Term amniotic fluid: An unexploited reserve of mesenchymal stromal cells for reprogramming and potential cell therapy applications
Research output: Contribution to journal › Article
Background: Mesenchymal stromal cells (MSCs) are currently being evaluated in numerous pre-clinical and clinical cell-based therapy studies. Furthermore, there is an increasing interest in exploring alternative uses of these cells in disease modelling, pharmaceutical screening, and regenerative medicine by applying reprogramming technologies. However, the limited availability of MSCs from various sources restricts their use. Term amniotic fluid has been proposed as an alternative source of MSCs. Previously, only low volumes of term fluid and its cellular constituents have been collected, and current knowledge of the MSCs derived from this fluid is limited. In this study, we collected amniotic fluid at term using a novel collection system and evaluated amniotic fluid MSC content and their characteristics, including their feasibility to undergo cellular reprogramming. Methods: Amniotic fluid was collected at term caesarean section deliveries using a closed catheter-based system. Following fluid processing, amniotic fluid was assessed for cellularity, MSC frequency, in-vitro proliferation, surface phenotype, differentiation, and gene expression characteristics. Cells were also reprogrammed to the pluripotent stem cell state and differentiated towards neural and haematopoietic lineages. Results: The average volume of term amniotic fluid collected was approximately 0.4 litres per donor, containing an average of 7 million viable mononuclear cells per litre, and a CFU-F content of 15 per 100,000 MNCs. Expanded CFU-F cultures showed similar surface phenotype, differentiation potential, and gene expression characteristics to MSCs isolated from traditional sources, and showed extensive expansion potential and rapid doubling times. Given the high proliferation rates of these neonatal source cells, we assessed them in a reprogramming application, where the derived induced pluripotent stem cells showed multigerm layer lineage differentiation potential. Conclusions: The potentially large donor base from caesarean section deliveries, the high yield of term amniotic fluid MSCs obtainable, the properties of the MSCs identified, and the suitability of the cells to be reprogrammed into the pluripotent state demonstrated these cells to be a promising and plentiful resource for further evaluation in bio-banking, cell therapy, disease modelling, and regenerative medicine applications.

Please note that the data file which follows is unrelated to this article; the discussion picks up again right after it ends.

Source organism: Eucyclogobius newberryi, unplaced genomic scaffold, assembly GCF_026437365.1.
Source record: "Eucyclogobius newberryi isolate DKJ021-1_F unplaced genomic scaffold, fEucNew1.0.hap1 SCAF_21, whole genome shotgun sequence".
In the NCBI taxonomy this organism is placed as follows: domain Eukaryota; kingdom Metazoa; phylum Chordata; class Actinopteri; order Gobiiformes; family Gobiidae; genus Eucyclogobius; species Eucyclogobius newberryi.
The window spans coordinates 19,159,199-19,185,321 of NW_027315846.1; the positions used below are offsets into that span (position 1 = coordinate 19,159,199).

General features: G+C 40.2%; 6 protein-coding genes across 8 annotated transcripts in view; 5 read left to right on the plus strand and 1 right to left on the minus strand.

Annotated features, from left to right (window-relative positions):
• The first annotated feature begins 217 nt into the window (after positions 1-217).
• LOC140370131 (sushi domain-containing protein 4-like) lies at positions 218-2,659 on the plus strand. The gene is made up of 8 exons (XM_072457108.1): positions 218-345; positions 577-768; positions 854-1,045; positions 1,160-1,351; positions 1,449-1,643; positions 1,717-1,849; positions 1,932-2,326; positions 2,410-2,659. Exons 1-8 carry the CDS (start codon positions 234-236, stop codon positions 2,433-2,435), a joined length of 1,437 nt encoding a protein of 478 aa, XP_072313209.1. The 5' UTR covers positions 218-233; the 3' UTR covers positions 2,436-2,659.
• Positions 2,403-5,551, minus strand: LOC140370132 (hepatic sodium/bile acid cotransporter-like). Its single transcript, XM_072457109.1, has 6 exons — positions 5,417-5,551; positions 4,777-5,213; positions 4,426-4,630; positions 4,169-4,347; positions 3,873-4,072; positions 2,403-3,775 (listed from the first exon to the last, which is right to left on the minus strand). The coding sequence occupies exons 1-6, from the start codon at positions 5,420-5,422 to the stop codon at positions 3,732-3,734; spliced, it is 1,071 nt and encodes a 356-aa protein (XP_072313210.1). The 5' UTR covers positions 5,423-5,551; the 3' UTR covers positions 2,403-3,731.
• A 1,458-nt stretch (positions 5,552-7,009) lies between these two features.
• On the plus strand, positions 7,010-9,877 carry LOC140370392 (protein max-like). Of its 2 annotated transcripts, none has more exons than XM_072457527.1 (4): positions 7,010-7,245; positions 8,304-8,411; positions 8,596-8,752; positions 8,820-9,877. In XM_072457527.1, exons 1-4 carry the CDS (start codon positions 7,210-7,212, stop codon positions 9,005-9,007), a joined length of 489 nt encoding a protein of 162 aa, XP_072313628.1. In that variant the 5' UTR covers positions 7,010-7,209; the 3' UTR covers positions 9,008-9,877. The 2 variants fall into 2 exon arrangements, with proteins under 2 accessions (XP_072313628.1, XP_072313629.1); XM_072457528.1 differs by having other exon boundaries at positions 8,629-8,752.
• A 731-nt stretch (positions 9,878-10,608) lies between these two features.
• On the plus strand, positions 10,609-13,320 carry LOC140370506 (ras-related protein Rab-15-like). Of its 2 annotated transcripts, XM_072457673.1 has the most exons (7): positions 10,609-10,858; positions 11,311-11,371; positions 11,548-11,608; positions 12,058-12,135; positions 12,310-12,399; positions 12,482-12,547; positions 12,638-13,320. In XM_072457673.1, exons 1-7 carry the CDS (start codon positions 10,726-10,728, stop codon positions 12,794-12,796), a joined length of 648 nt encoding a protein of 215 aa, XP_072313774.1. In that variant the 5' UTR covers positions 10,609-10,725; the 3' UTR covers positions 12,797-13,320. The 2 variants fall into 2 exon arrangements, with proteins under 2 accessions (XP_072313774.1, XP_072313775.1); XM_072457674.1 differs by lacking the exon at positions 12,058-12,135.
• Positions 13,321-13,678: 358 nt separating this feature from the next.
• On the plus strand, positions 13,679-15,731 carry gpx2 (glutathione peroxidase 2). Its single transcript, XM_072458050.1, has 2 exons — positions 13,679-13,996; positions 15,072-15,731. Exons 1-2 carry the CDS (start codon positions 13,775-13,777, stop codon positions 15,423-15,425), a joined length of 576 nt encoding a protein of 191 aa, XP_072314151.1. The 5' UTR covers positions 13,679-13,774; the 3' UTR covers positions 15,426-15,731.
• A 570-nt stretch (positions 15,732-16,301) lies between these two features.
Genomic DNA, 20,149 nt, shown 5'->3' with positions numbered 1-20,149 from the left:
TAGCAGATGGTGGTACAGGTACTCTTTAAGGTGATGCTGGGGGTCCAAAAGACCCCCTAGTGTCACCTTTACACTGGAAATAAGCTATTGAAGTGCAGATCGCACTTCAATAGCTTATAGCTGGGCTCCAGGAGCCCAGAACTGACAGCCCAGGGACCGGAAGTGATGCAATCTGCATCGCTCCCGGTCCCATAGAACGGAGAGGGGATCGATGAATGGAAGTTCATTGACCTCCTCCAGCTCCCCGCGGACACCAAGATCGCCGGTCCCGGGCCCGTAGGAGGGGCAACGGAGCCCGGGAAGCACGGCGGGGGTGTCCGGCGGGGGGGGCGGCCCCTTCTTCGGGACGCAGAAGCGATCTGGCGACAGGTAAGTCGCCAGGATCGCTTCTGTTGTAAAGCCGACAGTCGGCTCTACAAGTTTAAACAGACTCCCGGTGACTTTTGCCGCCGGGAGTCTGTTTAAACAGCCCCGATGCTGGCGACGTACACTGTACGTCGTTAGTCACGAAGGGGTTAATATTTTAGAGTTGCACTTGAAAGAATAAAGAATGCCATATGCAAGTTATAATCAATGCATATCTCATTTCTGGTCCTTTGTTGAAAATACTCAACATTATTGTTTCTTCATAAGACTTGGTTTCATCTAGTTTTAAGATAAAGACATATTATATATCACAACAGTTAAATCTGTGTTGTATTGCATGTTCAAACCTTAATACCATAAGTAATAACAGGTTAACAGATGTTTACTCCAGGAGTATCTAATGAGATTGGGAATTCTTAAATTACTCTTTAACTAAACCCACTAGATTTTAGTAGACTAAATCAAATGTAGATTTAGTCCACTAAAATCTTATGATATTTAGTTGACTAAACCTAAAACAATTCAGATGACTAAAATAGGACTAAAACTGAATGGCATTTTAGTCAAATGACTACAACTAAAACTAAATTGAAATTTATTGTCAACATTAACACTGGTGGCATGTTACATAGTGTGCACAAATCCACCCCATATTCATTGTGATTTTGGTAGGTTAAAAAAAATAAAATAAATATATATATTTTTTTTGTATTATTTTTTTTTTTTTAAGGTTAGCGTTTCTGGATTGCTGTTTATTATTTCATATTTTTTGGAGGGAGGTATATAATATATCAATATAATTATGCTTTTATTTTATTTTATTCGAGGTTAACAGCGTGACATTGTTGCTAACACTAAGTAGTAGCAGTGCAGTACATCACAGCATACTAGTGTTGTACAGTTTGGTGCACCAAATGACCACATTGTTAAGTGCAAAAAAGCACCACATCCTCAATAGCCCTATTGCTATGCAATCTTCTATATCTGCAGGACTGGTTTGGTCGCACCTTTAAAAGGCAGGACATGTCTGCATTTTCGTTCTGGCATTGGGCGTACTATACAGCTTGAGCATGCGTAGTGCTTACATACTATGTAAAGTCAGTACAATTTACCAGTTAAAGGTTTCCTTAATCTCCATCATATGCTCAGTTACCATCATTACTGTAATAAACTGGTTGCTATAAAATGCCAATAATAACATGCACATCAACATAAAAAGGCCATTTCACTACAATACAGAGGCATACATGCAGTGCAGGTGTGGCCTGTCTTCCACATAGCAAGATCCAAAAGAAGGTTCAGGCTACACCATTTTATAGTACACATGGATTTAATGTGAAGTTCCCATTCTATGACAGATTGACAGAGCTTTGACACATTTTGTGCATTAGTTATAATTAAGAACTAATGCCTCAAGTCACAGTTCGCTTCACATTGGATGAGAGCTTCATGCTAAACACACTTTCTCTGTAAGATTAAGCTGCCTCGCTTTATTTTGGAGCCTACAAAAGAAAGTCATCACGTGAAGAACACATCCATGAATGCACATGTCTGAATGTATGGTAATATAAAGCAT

|Research areas and keywords||
Subject classification (UKÄ) – MANDATORY
|Journal||Stem Cell Research and Therapy|
|Publication status||Published - 2017 Aug 25|